is a new Telemedicine Platform expanding the availability to pets while also providing an income source for vets and techs.
Being a veterinarian or a veterinary tech/tech is a hard job, especially in the current climate of COVID where clients are stressed and angry, and clinics are all over-worked and understaffed.
This leads more and more vets and techs looking for something they can do to earn an income that isn’t in-clinic work. They are looking for jobs they can do from home, or on their own schedule. Also, although the incomes for vets are improving, they still lag behind for many vets, coupled with the debt load of many veterinarians, many vets and techs are looking for another income source.
is an online veterinary advice service, that provides telemedicine to pet owners in the U.S.A. and Canada.
What is Telemedicine?
“Telemedicine refers to the practice of veterinary medicine (advice, diagnosis, treatment) which occurs at a distance using telecommunication between a veterinarian and an animal owner.”- CVMA Telemedicine Statement.
Telemedicine, especially in the veterinary industry, is often a highly debated and polarizing subject amongst veterinarians.
PROS and CONS of Telemedicine:
PROS OF TELEMEDICINE:
- Easier access to veterinary advice (efficient & convenient)
- Decreased load on veterinary clinics
- Income option for vets/techs
- Veterinary advice for pets that otherwise would not go into a vet (animal temperament/geographical location/owner’s travel ability)
- More affordable for pet owners (veterinary care to a new demographic)
- Able to visualize (via video) animals’ behaviour at home
- Less stress for pets
- Reassurance for owners to see if you need to see a vet (good for triage)
- Speed of access to a vet
- Good for repeat/follow up exams
CONS OF TELEMEDICINE:
- Potential for mis-diagnosis
- More reliance on owner’s interpretation
- Lack of physical exam
- Animals hide their disease, and owners bias history based on their desires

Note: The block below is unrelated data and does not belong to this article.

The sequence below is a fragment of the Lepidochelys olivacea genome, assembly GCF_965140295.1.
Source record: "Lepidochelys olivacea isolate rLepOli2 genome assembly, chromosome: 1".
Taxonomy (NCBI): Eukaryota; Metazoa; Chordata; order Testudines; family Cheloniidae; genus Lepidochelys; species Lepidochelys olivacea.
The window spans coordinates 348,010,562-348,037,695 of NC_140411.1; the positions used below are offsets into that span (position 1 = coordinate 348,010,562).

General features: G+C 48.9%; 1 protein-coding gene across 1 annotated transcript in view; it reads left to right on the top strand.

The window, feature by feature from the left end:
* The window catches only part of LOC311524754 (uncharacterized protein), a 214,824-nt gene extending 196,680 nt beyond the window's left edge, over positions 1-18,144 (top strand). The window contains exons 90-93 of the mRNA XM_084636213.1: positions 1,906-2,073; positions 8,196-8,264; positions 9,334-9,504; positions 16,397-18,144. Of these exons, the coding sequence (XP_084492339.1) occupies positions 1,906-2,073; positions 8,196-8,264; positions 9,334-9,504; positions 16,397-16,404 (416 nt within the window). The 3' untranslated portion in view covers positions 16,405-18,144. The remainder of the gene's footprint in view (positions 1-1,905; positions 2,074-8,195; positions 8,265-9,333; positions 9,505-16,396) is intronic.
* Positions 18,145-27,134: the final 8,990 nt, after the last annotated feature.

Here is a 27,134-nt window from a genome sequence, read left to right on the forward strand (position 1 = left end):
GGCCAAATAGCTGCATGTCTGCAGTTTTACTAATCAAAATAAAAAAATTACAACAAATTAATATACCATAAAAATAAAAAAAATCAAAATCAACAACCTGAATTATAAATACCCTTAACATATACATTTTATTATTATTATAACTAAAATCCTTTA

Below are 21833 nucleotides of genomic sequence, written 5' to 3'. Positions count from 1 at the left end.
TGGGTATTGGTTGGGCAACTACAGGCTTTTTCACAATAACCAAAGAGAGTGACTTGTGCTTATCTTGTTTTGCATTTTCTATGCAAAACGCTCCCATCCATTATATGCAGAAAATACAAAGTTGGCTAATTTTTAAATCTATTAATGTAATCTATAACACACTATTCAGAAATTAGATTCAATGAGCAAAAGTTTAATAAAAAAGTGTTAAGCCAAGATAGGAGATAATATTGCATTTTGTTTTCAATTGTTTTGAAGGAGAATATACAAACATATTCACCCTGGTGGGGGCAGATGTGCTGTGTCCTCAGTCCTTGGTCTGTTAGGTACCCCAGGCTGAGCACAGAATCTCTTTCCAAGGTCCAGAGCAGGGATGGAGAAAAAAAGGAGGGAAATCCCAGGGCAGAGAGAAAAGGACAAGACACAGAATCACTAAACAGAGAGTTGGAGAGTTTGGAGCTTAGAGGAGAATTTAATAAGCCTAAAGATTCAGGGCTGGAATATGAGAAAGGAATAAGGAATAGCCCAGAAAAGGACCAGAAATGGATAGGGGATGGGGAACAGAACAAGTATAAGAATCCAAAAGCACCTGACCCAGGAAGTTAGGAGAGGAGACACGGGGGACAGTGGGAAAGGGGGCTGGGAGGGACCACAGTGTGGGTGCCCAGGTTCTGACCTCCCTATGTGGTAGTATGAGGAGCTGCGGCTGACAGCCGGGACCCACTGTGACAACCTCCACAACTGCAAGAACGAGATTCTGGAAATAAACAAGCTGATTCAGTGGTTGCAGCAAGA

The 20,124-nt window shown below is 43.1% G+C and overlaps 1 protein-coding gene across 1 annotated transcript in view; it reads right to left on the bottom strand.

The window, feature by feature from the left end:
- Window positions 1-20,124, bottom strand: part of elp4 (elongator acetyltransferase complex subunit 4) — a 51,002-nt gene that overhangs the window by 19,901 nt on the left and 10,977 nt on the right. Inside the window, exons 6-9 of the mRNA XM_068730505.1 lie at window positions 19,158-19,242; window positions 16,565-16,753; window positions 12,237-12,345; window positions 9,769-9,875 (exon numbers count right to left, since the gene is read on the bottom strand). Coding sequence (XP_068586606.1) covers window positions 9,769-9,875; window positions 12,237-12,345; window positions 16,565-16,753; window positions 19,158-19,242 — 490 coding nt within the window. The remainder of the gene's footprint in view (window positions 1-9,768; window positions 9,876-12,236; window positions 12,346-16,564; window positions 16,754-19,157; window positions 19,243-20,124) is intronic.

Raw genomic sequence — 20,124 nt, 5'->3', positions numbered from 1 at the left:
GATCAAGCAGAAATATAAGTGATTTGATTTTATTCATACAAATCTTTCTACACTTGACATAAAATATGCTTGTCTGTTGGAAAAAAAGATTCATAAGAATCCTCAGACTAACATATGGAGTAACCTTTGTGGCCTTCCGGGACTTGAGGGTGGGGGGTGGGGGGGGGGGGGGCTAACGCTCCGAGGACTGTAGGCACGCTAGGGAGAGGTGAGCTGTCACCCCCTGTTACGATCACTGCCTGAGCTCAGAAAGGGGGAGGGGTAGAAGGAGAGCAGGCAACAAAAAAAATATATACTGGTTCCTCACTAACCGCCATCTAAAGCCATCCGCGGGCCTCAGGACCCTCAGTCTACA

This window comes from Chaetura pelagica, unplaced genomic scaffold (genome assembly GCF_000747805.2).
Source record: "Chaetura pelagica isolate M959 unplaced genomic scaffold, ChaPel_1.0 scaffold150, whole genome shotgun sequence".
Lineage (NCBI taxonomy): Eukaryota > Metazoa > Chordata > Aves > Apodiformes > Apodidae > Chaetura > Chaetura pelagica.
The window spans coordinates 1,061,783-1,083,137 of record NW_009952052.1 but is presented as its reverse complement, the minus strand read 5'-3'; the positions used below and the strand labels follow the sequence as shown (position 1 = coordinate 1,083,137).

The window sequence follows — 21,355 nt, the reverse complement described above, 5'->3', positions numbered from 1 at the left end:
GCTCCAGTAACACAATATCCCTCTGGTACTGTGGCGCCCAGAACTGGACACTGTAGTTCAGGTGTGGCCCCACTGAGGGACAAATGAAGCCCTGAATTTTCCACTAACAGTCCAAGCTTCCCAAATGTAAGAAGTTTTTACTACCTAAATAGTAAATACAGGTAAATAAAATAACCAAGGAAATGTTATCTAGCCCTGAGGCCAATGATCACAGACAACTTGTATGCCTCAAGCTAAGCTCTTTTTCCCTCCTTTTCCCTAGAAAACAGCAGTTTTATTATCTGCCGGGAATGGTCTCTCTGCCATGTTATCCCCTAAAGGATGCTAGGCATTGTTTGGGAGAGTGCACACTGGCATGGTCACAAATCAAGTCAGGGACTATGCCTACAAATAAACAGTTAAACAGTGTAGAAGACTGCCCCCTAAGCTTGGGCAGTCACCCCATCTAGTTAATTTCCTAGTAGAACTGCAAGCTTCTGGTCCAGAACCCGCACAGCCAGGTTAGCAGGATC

- Difficult (or impossible) to develop a VCPR
- Possibility of delay to needed intervention by relying on online advice
- Potential for over-prescribing medications or lowering of medical standards
- Unable to perform diagnostics
- Risks of prescribing medications without physical exam
- Risk of fraud
- Risk of pressure from clients pushing interventions
Overall, there are potentials for Telemedicine however, just like every part of the veterinary industry, it is self-regulated and each individual veterinarian or tech needs to be responsible for the advice and care they provide. Therefore it is imperative that if you do pursue Telemedicine you do so understanding the risks, and do not fall into client pressures to prescribe or diagnose when you feel it is uncomfortable. You must stand your ground and if an animal needs to be seen in person, or diagnostics need to be performed, you have to push for this and not be pressured otherwise.
A valid Veterinary Client Patient Relationship is required to diagnose and prescribe, and in some states/provinces this can legally be established with a virtual consult, and in some places it cannot. Knowing the legal implications of Telemedicine is important for any practitioner.
Especially given the COVID pandemic, the CVMA (Canada) and the AVMA (United States of America), have amended their rules on Telemedicine. Depending on your state/province, it can be possible for you to provide Telemedicine to clients where a valid Veterinary Client Patient Relationship (VCPR) exists, and in some places it is possible to ESTABLISH a VCPR with a telemedicine consult.